The Australian Prudential Regulation Authority (APRA) has written to registrable superannuation entities (RSEs) outlining the findings its thematic review of superannuation board governance practices.  APRA urges superannuation trustees to 'examine whether their board has the optimum mix of skills, capabilities and experience needed to effectively carry out its responsibilities'.

The review examined how well registrable superannuation entities (RSEs) were meeting the requirements of Prudential Standard SPS 510 Governance (SPS 510) with particular focus on board composition, board appointment and renewal, and approaches to board performance assessments. APRA makes observations and recommendations as to how these practices could be strengthened and specifically urges superannuation trustees to 'examine whether their board has the optimum mix of skills, capabilities and experience needed to effectively carry out its responsibilities'. APRA states that it expects all RSE licensee boards to review their existing governance arrangements against the practices outlined and to address any identified areas for improvement.

Scope of the Review

The review was undertaken over the period 2016-2017 and covered 29 licensees of various types, sizes, ownership models and board structures.

Key Points

The report includes the following 5 recommendations.

  • Consider the optimal composition of their boards in the context of their business and strategic plans:

  • 'That RSE licensees consider, determine, document and regularly review the optimal composition for the board and board committees in the context of the RSE licensee’s business operations and strategic plan'.

  • Consider the extent to which the use of independent experts signals a skills deficiency their boards:

    • 'That RSE licensee boards consider the extent to which the use of independent experts signals a skills deficiency on the board that would be more appropriately addressed through appointment of a director with the requisite skills and experience.'

  • Consider whether board renewal and succession planning processes 'strike an appropriate balance between ensuring continuity and bringing in diversity and fresh perspectives':

    • 'That RSE licensees have a director selection process that provides a clear role for the board (and not just nominating bodies) in the appointment of candidates, with a view to ensuring that candidates with the necessary skills and capabilities are appointed.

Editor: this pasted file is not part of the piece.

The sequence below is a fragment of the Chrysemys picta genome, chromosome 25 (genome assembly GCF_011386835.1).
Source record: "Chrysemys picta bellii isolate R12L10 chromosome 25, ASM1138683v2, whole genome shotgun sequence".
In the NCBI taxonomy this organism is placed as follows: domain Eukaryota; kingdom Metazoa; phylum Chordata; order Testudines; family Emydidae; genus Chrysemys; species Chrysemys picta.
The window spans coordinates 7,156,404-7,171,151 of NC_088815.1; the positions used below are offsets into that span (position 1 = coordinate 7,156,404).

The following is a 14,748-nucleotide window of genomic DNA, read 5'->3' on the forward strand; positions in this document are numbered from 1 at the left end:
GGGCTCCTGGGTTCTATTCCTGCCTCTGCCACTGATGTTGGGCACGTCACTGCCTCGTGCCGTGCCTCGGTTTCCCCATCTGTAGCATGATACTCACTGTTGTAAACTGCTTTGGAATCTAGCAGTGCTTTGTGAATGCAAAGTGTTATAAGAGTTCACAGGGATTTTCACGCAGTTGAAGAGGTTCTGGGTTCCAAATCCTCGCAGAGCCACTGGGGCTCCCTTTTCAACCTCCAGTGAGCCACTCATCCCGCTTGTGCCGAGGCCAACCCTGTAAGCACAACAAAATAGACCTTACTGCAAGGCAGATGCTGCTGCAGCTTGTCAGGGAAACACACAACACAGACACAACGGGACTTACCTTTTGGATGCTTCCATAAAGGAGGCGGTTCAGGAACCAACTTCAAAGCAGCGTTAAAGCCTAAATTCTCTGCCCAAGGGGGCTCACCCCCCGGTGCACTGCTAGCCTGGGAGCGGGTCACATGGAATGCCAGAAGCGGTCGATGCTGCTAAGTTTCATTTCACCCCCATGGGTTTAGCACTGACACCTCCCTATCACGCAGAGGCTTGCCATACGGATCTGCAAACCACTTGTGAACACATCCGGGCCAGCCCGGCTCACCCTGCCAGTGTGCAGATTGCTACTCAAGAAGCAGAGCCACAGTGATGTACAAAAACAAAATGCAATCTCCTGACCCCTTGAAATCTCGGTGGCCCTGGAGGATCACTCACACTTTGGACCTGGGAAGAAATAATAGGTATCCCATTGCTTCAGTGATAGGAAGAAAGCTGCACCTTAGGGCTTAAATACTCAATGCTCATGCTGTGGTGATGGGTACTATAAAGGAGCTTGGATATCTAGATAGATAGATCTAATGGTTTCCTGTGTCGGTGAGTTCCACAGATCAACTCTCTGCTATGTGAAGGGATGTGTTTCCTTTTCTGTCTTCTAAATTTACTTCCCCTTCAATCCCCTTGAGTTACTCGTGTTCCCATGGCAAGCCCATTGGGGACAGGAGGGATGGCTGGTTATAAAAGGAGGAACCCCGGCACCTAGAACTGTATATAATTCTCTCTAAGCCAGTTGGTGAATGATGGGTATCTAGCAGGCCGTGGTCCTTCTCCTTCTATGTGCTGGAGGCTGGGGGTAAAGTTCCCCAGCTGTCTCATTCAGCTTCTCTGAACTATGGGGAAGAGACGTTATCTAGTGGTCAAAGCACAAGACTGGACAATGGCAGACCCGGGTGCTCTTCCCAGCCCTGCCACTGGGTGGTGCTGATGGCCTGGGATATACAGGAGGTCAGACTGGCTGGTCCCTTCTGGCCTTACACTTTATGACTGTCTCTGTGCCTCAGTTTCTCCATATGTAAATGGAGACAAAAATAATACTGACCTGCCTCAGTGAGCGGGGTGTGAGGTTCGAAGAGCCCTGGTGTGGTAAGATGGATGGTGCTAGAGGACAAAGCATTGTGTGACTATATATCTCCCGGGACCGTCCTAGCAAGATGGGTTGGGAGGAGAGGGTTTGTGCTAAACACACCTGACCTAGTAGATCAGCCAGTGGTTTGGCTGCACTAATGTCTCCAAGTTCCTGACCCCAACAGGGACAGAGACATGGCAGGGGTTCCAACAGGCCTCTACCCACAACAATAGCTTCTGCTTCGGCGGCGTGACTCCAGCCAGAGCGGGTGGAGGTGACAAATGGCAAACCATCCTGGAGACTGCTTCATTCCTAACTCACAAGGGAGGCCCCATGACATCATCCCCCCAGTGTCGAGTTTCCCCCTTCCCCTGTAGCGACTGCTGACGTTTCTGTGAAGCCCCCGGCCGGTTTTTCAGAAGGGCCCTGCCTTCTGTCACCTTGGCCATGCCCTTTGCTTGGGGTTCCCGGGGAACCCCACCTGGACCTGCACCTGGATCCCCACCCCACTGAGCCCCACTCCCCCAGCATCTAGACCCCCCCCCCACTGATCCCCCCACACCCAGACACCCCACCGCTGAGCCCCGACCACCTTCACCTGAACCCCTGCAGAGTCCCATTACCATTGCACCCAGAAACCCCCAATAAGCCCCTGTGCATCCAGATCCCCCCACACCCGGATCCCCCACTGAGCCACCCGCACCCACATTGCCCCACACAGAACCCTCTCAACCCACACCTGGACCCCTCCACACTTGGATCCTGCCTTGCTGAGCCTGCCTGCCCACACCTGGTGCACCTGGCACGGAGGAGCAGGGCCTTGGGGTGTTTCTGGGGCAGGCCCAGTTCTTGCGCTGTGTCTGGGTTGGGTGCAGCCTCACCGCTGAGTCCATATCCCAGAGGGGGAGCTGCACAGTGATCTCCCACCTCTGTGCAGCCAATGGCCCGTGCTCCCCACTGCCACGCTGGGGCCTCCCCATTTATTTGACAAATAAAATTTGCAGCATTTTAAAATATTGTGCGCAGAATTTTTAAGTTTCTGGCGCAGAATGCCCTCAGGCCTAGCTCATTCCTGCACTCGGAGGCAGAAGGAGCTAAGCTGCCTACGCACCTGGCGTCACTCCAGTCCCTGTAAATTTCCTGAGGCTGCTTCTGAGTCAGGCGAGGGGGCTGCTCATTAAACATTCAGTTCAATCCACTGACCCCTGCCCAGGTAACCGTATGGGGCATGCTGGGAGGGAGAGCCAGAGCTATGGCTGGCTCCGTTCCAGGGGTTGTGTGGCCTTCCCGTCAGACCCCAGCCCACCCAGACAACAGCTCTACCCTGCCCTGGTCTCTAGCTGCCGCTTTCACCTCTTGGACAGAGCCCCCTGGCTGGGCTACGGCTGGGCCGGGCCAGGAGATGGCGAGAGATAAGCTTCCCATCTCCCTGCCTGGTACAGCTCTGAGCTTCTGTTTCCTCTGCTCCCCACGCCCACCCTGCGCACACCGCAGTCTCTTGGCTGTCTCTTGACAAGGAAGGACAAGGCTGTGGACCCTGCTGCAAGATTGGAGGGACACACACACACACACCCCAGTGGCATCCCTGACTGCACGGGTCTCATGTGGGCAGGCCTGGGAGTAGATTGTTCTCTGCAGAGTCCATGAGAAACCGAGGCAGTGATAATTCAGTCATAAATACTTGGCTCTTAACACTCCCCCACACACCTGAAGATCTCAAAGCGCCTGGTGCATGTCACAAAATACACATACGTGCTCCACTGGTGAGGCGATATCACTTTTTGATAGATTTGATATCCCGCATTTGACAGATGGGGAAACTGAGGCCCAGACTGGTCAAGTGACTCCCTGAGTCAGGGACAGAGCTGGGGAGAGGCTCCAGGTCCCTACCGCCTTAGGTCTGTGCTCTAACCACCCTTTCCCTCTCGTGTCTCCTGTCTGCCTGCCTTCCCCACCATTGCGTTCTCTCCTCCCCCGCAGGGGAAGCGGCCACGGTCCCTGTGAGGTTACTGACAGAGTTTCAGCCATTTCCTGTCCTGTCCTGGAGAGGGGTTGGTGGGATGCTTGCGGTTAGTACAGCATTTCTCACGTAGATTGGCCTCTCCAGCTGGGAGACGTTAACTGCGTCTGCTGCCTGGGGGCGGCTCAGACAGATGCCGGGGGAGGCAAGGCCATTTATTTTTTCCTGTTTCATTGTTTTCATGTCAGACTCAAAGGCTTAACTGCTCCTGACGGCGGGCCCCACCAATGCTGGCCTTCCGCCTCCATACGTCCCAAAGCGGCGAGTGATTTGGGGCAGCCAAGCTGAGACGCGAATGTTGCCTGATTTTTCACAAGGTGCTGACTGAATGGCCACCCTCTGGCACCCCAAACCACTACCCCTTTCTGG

• 'That RSE licensees have sound renewal and succession planning processes that include policies in relation to tenure limits and reappointment that strike an appropriate balance between ensuring continuity and bringing diversity and fresh perspectives, where the criteria for any exceptions to tenure policy are clear and limited, and the policy is demonstrably implemented in practice.'

  • Consider whether board assessment processes are sufficiently objective and robust and measure the capability of the board as a whole as well as the individual:

    • 'That RSE licensees have a robust and objective board assessment process that considers the performance of the board as a whole, as well as performance of individual directors, and identifies recommendations to improve performance that are effectively implemented'.

APRA Deputy Chairman Helen Rowell said 'The standard of RSE governance is improving, but boards have more work to do. The recommendations in this review provide a clear guide to industry better practice that licensees can review their governance arrangements against, and identify areas for improvement…Meeting the minimum requirements of APRA's prudential framework is not enough. APRA continues to encourage RSE licensees to change their mindset from one of legal compliance to aiming to deliver the best possible outcomes for their members'.

Further Detail: Overview of Key Observations

Board composition

  • Weaknesses in board composition policy: APRA observed that very few boards had formally documented, or were able to articulate, what their optimal board (and committee) composition should be, and how this might change in the future in light of their strategic plan and objectives. In particular, APRA found there was limited documentation of aspects of board composition such as the target size, optimal skills mix, ideal number of independent directors, workload considerations, or the connection between director skills and experience and the RSE licensee's strategy and business plan.